Paper No. 21-2
Presentation Time: 9:00 AM-5:30 PM
INVESTIGATING LANDSCAPE RESPONSE TO HUMAN ARRIVAL TO AUSTRALIA AND ANTHROPOGENIC FIRE USING COSMOGENIC ISOTOPES AND LOW-TEMPERATURE THERMOCHRONOMETERS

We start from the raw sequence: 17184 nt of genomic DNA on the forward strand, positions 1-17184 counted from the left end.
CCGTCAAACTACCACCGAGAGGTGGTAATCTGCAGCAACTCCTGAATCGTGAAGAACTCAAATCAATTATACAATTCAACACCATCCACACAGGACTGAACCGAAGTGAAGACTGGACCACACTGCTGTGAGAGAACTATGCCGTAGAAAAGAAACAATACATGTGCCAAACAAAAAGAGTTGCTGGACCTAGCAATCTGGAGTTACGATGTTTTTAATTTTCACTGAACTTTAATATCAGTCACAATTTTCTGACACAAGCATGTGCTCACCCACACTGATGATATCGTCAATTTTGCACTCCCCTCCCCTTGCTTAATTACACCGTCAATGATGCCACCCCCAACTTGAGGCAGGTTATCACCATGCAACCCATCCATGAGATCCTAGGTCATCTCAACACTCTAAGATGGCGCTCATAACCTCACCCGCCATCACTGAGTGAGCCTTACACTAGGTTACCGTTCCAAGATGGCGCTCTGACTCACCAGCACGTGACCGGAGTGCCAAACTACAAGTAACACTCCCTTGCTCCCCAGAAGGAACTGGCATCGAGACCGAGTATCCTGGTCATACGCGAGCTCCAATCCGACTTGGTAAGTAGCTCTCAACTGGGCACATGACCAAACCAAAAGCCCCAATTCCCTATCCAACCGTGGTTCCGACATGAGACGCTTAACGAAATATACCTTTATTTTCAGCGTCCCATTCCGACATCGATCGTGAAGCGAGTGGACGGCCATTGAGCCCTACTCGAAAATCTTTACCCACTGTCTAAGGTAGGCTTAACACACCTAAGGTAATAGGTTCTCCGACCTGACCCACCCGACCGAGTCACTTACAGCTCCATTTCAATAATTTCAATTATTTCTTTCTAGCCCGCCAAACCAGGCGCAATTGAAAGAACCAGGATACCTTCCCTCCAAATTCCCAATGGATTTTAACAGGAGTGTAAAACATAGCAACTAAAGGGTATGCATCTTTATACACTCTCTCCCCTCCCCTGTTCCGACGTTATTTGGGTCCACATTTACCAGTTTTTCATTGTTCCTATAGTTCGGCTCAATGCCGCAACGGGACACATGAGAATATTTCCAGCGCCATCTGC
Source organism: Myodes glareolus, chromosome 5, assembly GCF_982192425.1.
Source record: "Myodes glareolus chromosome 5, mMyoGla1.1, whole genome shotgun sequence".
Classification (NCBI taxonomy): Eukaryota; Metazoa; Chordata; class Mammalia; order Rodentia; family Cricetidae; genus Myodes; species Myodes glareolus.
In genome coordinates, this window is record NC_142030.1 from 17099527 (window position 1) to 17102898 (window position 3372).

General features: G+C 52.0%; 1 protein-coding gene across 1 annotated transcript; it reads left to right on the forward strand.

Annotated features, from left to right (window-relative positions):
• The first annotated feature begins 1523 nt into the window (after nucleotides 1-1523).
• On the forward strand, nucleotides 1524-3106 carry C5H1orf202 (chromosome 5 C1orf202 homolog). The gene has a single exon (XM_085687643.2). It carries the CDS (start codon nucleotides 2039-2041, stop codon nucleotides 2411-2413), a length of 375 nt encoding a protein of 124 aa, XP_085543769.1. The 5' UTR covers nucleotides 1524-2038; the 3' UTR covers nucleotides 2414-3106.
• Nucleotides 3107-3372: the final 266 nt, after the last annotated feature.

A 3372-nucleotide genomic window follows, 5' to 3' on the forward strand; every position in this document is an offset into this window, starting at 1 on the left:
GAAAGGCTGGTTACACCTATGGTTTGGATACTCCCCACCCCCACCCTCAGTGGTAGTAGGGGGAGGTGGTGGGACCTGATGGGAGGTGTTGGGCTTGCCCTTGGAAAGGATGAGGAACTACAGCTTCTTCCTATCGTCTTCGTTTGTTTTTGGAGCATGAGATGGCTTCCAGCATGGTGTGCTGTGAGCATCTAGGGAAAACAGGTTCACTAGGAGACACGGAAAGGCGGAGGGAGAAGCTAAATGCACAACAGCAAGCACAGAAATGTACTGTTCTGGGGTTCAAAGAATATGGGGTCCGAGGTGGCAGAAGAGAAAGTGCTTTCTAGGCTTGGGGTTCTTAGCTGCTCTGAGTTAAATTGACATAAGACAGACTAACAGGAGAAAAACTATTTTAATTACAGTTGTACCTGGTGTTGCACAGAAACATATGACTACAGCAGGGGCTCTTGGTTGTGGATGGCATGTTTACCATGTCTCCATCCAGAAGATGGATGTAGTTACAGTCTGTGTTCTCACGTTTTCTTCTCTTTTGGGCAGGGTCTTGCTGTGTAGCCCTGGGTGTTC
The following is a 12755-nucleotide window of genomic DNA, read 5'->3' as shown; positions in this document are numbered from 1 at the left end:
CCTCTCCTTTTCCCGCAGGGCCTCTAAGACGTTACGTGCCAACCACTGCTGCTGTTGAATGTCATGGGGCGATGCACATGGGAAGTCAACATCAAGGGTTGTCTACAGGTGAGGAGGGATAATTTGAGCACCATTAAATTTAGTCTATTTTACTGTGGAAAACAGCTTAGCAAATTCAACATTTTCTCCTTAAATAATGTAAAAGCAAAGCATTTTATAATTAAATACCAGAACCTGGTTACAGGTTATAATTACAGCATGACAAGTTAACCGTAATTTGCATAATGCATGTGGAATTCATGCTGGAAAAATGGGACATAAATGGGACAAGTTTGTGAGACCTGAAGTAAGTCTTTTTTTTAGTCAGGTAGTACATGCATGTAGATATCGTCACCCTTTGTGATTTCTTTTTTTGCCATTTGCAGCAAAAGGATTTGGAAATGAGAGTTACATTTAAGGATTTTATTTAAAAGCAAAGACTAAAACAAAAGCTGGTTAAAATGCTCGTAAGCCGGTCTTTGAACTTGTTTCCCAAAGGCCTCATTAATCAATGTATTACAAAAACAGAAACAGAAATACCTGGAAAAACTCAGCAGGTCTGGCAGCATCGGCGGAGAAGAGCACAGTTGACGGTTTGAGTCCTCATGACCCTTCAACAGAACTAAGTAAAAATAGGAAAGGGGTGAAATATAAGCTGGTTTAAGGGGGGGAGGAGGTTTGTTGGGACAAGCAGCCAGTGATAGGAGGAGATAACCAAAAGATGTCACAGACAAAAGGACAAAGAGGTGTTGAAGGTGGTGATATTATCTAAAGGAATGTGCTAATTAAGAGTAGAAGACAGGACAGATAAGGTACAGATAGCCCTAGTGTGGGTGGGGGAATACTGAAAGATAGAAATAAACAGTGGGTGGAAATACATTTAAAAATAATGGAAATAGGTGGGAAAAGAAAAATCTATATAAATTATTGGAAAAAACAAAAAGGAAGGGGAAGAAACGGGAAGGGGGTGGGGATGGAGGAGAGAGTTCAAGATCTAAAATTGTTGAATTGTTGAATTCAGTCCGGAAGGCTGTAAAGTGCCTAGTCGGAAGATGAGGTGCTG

Advances in our knowledge of cosmogenic and low-temperature thermochronometric techniques allow for the investigation of landscape response to human land use over 103-104 yr timescales. Landscape response to ancient human land use is of particular interest in Australia because the arrival of humans and human-set fires at ~60 ka has been implicated in continent-wide ecological change. We present initial findings and interpretations of cosmogenic analyses of quartz extracted from a >100 kyr sediment core (K6E) in northern Australia and observations of zircon grains, acid-etched to reveal fission tracks, extracted from the top of a nearby core. Ten cosmogenic 26Al/10Be ratios were corrected for radioactive decay and post-burial production of cosmogenic nuclides using a preliminary luminescence age-depth relationship. Only the core-top sample clearly post-dates human arrival; the other nine samples are ≥60 ka. All corrected 26Al/10Be ratios are less than ratios expected from steady state erosion, indicating that sediment was deposited with an inherited burial signal. Our initial interpretation of the 26Al/10Be ratios is that the core-top sample carries ~600 kyr of total prior burial; all other samples, within uncertainty, carry an average of ~350 kyr of total prior burial. We infer that sediment sources remained unchanged from ~100-60 ka after which sediment appears to originate from a different source. Whether data from the uppermost sample reflects a change in landscape dynamics following the arrival of humans and human-set fires or landscape response to modern land-use practices is unclear. We consider the possibility that 26Al/10Be data is characteristic of aeolian sediment because 26Al/10Be ratios from Australian dune sand are similar to those in core K6E, though analyses and interpretations for core K6E are ongoing. Additionally, ~25% of etched zircon grains from the top of a nearby core exhibit no fission tracks, which is perplexing given the tectonic inactivity in northern Australia. Zircon analyses of the K6E core are ongoing but will supplement cosmogenic data. We hypothesize that track-less zircons have been annealed by wildfires prior to late Pleistocene burial. If so, northern Australian sediment cores may constrain new archives of wildfire history and its temporal relationship to human arrival.